PORTING WHILE I-140 REMAINS PENDING: In the Final Rule, DHS reaffirms that a qualifying immigrant visa petition must be approved before adjudicating a portability request under INA 204(j) and determining an individual's eligibility or continued eligibility to adjust status on the basis of the underlying visa petition. The Final Rule also states how USCIS will assess the specific Form I-140 petition eligibility requirements, including the petitioner's ability to pay, when a porting request has been made on a Form I-140 petition that remains pending:

  1. As indicated above, USCIS will only adjudicate a qualifying Form I-140 petition in accordance with the standards described in final 8 CFR 245.25(a)(2)(ii) when USCIS has been notified that the beneficiary intends to port to a new job pursuant to INA 204(j). The Final Rule specifically notes that an immigrant petition is not made valid "merely through the act of filing the petition with USCIS or through the passage of 180 days"; instead, the Final Rule confirms that the qualifying immigrant visa petition " must have been filed for an alien who is 'entitled' to the requested classification and that petition must have been "approved" by a USCIS officer pursuant to his or her authority under the Act."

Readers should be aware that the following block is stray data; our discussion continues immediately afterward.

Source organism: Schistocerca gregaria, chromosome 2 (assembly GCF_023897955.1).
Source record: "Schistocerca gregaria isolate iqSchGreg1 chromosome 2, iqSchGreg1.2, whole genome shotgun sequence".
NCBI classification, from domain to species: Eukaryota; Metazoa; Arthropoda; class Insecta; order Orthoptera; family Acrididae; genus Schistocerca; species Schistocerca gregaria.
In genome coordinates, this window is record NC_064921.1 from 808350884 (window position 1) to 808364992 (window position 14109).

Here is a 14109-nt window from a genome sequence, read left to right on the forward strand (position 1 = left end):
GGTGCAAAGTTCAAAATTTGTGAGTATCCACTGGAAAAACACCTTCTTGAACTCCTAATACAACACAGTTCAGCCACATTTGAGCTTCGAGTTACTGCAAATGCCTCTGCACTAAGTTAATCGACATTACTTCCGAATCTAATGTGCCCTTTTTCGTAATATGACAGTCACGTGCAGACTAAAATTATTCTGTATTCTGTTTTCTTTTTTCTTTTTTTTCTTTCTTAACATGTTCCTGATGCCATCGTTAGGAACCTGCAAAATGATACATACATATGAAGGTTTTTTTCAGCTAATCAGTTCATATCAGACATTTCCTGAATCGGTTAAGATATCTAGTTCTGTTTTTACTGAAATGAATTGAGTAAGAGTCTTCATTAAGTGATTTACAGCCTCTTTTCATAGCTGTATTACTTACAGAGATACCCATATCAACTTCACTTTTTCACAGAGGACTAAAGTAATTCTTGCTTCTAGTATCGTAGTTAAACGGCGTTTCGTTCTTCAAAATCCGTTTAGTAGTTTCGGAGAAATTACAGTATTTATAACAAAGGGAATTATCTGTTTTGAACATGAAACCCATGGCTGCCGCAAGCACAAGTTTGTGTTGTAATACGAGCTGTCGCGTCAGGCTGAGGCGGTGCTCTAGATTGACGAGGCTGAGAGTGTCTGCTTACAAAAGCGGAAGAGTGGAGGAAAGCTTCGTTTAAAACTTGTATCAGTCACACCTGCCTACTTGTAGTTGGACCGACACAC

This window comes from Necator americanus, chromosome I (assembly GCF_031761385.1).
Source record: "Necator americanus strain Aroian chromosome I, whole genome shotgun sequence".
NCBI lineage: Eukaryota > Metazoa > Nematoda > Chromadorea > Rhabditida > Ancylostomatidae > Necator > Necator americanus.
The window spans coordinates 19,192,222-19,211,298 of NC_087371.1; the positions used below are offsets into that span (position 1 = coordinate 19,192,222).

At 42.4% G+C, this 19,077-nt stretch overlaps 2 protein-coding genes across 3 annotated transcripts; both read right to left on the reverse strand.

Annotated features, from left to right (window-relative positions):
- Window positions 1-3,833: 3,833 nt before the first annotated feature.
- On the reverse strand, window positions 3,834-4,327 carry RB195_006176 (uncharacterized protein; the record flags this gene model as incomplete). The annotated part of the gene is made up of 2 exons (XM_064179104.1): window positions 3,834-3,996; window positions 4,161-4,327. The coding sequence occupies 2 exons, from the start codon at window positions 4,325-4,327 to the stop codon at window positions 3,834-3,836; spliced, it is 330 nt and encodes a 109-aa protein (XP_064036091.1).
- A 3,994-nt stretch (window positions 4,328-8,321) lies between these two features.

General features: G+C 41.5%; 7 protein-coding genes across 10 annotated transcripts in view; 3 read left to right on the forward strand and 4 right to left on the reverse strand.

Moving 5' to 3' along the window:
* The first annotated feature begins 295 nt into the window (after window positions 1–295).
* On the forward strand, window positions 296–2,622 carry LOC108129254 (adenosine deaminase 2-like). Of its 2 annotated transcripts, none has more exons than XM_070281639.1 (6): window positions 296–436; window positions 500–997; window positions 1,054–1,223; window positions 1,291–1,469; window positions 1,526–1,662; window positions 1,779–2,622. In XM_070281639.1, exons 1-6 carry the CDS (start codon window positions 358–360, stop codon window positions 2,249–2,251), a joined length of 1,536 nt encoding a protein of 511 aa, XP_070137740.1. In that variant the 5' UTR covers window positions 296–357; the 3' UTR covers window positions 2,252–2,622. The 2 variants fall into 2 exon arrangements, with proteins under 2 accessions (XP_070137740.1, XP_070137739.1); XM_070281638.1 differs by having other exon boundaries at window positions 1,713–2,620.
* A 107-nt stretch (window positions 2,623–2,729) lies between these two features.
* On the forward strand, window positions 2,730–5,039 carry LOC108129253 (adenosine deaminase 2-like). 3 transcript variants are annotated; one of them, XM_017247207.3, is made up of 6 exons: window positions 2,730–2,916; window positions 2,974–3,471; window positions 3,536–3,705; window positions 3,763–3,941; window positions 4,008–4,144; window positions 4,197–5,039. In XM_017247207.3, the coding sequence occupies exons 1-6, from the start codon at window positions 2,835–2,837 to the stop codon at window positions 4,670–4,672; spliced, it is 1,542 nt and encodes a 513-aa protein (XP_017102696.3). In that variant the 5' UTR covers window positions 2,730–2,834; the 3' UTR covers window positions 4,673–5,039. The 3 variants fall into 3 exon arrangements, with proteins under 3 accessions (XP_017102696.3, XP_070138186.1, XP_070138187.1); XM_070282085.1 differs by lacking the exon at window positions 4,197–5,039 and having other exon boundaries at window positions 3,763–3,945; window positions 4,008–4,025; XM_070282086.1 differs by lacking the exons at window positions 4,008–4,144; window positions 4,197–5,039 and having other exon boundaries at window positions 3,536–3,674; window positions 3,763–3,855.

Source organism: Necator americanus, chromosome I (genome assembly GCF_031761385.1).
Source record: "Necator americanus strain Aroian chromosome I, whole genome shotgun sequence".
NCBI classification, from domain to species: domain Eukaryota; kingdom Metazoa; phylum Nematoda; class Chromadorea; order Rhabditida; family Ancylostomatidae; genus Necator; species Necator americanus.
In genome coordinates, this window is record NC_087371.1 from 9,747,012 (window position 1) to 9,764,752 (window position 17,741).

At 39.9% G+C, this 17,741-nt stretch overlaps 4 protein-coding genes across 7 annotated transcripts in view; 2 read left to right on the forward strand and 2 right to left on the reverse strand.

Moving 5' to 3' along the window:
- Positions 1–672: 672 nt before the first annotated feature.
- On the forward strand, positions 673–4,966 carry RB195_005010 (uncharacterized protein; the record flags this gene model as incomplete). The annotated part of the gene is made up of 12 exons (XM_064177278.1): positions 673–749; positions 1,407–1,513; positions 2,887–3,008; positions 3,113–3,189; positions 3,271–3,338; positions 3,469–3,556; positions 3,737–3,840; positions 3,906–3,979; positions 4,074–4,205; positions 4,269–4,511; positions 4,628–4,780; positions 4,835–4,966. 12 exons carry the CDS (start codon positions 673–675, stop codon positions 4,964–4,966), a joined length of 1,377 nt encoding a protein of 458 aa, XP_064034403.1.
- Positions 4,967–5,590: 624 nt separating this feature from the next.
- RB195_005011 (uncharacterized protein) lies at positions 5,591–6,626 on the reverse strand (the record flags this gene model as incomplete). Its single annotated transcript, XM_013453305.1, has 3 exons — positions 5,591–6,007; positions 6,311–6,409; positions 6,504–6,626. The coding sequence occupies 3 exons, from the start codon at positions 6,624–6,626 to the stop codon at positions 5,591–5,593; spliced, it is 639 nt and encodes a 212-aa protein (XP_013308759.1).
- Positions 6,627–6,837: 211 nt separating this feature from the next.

2. Ability to pay: in adjudicating an I-140 petition pursuant to a porting request, the USCIS will review the facts in existence at the time of filing: any initial evidence and responses to requests for evidence (RFEs), notices of intent to deny (NOIDs), or any other requests for more information that may have been issued, to determine whether the petitioner met the ability to pay requirementas of the date of the filing of the petition to determine whether the original petitioner had the ability to pay. USCIS should not be evaluating whether the original petitioner has the continuing ability to pay after filing the petition and until the beneficiary obtains lawful permanent residence.
  3. For INA 204(j) portability purposes, a qualifying Form I-140 petition will be approved if eligibility requirements (separate and apart from the ability to pay requirement) have been met at the time of filing and until the foreign national's application for adjustment of status has been pending for 180 days.

DETERMINING SAME OR SIMILAR OCCUPATIONAL CLASSIFICATION: Regarding the determination of whether the new job to which the applicant has ported falls under the same or similar occupational classification, the Final Rule removes specific reference to the SOC codes (although SOC codes remain one factor to be considered, along with a description of the job duties for the new position; the necessary skills, experience, education, training, licenses or certifications required for the new job; the wages offered for the new job; and any other material and credible evidence submitted by the applicant). The DHS will determine if the jobs are "identical" or "resembling in every relevant aspect" or if they "share essential qualities or have a 'marked resemblance or likeness'" and explicitly refers to the March 16, 2016, USCIS policy memorandum, "Determining Whether a New Job is in 'the Same or a Similar Occupational Classification' for Purposes of Section 204(j) Job Portability."